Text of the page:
Christmas came early for these homeowners thanks to the generosity of roofing contractors around the country.
Roofing contractors never need an excuse to give to the communities they serve, but the holidays do bring about an extra sense of giving back. Perhaps it’s the holiday spirit, or that homeowners in desperate need of roofs will be safe and dry before winter strikes. Either way, RC is happy to highlight some of the recent efforts of kindhearted contractors.
East Coast Roofing Gives New Jersey Couple New Roof
The community of Tuckerton, N.J., rallied around giving back to a couple known for their willingness to help others through a new roof donation.
In this story from Press of Atlantic City, Nancy Bunn “Bunny” Allen-Clifton and Stephen Clifton were the recipients of a roof giveaway from East Coast Roofing, Siding & Windows in Mays Landing. This is the 14th year the company has held its giveaway. ABC Supply Co. Inc. donated the materials for the project.
The Cliftons were longtime owners of a local store that doubled as a clothing and book store, and they opened a cat rescue and shelter on site at great personal expense. Stephen Clifton previously worked as a roofer, and the couple was active in their local merchants’ association.
“I believe our purpose in life is giving back, make the place better than it was when we came,” Larry Stiteler, owner of East Coast Roofing, told Press of Atlantic City. “It makes sense to start with what we have, and what’s in our hand is roofing, so we give away a roof or two roofs each year to somebody who can’t afford it or is in need.”
Catalfano Brothers Donate Roof to Pennsylvania Veteran’s Widow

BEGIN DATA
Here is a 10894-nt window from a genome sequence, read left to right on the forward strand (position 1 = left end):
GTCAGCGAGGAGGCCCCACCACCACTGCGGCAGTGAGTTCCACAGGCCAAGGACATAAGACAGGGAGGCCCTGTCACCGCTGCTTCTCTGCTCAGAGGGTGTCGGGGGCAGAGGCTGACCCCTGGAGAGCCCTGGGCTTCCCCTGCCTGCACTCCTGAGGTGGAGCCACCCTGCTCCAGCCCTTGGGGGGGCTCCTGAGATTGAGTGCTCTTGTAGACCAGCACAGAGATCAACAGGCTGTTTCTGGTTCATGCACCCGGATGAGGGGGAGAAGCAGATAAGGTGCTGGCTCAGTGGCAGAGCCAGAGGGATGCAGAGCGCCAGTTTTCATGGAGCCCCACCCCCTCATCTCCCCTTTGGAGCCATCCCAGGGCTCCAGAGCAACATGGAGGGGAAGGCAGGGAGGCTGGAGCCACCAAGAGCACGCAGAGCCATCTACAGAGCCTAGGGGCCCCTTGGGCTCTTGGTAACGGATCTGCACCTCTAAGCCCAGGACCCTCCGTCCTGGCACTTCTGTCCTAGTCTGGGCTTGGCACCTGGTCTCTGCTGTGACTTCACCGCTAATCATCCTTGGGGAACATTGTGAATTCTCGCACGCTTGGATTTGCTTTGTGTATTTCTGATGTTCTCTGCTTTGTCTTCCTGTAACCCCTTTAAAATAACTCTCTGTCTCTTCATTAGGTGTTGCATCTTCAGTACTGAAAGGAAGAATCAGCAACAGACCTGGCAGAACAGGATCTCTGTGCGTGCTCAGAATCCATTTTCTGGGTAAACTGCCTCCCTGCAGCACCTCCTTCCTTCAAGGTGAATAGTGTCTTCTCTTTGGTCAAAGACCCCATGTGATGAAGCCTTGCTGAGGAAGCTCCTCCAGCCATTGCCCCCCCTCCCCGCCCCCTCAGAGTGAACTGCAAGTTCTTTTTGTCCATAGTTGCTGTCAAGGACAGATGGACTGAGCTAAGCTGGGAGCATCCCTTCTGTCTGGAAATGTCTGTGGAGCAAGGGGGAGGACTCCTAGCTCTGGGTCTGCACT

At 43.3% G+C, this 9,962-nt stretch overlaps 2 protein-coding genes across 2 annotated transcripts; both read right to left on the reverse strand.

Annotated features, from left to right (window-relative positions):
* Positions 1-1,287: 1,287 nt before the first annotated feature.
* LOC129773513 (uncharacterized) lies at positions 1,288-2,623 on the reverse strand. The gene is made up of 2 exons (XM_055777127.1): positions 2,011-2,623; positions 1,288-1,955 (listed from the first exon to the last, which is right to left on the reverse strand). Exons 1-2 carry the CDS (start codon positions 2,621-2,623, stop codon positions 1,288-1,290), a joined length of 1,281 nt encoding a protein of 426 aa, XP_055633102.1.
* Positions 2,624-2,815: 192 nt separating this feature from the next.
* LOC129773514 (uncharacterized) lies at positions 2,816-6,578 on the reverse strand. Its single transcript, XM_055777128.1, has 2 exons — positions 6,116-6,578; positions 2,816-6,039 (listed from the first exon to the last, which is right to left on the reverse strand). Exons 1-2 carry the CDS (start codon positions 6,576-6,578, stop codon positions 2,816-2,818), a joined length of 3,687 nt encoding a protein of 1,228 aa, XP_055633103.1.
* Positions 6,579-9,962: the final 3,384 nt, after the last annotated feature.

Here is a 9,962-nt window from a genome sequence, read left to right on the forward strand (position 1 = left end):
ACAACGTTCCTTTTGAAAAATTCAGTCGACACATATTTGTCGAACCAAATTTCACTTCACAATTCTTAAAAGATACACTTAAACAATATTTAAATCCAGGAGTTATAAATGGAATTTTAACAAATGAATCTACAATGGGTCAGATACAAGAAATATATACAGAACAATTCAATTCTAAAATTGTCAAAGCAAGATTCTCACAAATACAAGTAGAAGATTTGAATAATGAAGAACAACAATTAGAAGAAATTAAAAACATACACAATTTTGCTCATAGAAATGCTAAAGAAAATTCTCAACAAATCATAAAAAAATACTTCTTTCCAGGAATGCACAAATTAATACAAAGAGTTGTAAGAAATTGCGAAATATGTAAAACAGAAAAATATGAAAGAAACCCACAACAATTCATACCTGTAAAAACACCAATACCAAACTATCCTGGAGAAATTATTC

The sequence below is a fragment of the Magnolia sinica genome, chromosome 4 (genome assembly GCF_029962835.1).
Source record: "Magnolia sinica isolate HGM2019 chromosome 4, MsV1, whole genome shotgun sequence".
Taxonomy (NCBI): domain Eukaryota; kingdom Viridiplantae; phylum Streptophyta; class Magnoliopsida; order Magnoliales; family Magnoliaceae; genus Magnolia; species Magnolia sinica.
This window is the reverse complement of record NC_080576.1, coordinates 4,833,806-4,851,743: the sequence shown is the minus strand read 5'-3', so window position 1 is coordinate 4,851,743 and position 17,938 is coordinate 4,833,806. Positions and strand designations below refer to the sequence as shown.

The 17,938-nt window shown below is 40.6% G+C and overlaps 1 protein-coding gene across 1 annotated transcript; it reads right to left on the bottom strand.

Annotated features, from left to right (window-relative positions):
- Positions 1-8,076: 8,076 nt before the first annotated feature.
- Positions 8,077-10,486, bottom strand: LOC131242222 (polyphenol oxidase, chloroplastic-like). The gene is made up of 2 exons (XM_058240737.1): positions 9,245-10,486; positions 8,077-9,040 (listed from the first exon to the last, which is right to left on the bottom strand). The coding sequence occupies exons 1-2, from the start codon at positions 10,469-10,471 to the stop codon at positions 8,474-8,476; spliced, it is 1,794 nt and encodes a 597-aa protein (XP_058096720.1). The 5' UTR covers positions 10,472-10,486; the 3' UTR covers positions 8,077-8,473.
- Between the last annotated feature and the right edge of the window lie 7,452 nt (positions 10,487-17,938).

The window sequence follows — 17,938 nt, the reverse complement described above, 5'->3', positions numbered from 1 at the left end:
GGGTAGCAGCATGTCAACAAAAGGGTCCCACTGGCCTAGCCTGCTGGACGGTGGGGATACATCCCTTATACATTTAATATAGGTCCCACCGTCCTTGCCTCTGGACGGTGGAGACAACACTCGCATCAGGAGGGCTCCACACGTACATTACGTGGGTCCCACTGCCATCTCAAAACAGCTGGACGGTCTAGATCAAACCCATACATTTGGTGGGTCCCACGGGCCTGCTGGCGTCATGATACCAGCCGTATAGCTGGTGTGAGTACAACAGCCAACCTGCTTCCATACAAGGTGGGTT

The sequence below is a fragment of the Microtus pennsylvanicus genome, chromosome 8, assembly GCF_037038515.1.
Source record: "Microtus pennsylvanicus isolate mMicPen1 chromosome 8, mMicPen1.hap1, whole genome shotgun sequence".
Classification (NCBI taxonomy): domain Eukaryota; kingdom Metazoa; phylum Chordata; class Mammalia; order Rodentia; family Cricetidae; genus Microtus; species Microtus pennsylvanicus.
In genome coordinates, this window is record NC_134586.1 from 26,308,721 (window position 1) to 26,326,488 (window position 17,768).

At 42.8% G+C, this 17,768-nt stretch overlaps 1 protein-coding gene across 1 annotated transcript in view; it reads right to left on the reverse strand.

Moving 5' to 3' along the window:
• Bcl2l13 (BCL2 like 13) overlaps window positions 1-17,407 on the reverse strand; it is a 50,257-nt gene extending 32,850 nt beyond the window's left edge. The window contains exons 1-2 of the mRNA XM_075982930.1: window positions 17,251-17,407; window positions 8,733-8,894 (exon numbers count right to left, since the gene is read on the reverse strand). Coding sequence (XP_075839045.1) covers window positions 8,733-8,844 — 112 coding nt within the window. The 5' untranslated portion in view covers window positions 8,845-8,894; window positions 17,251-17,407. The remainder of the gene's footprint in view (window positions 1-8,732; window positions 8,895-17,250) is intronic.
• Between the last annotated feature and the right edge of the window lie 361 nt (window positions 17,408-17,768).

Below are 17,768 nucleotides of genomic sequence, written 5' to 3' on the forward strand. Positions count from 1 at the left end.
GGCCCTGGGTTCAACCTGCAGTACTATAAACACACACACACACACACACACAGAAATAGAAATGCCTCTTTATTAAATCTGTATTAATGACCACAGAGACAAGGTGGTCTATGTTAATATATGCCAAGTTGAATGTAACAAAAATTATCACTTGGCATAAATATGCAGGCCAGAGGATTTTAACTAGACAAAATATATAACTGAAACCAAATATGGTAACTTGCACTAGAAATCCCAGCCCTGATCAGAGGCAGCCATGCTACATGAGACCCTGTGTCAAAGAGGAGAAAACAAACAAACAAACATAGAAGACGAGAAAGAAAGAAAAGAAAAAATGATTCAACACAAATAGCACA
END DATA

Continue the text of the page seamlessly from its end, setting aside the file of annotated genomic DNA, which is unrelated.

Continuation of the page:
Catalfano Brothers in Oreland, Pa., teamed up with Vets for Vets volunteers on a chilly December day to provide a new roof to Margaret Pietzsch, whose late husband, Wayne Pietzsch, served in the Marine Corps.
“Thank god for all these people who came to take care of our family. It’s a blessing and a Christmas gift,” Pietzsch told the Buck County Courier Times.
The newspaper reports the roof had been leaking 10 years ago, but Pietzsch’s husband could patch it up as needed. Following his passing four years ago, his son continued to maintain it until the damage became too much to handle. The family reached out to Vets for Vets, which assists veterans with home repairs and renovations.
“My dad was a Marine and he was big in the American Legion. He would donate his time and donate his money. I figured it’s my turn to help out, and this is how I can do it,” Charlie Catalfano with Catalfano Brothers told the Buck County Courier Times.
Chicago-Area Army Veteran Given New Roof by Style Exteriors
Right on time for Christmas, Style Exteriors in Wauconda, Ill., provided a roof to Army veteran Edward Ollarvia to protect him from the Chicago winter.
A video from CBS-affiliated WBBM-TV features Patrick McGowan, vice president of Style Exteriors, on site during the reroofing. He explained how his company teamed up with Owens Corning and Purple Heart Homes to provide the roof through the Owens Corning Roof Deployment Project.
“With Chicagoland winter coming upon us, he’s very happy to get it in before all the snow starts to fall,” McGowan told WBBM-TV.
Through last year’s project, Owens Corning Roof Deployment Project installed 23 roofs for military families across 14 states.
City Roofing Helping Miami Residents with Raise the Roof
City Roofing, a Miami roofer, is helping homeowners with Raise the Roof, a charitable organization started in 2015 by the roofing company’s owners to provide families with roof replacements who can’t afford it.
An article from Miami’s Community News highlights Raise the Roof’s efforts to give back to the Miami-Dade community. The organization launched its 2022 nomination campaign to give away the seventh free roof to a family in need. Nominations are accepted until Dec. 31.“Anyone can fall on hard times. We stay in touch with past winners and what is most gratifying is how the Miami homeowners who are fortunate enough to have won the free roof are able to live their lives free of the anxiety and pressure caused by water destroying their homes. They seem happier and freer,” Candy Caboverde, co-founder of Raise the Roof, told Miami’s Community News.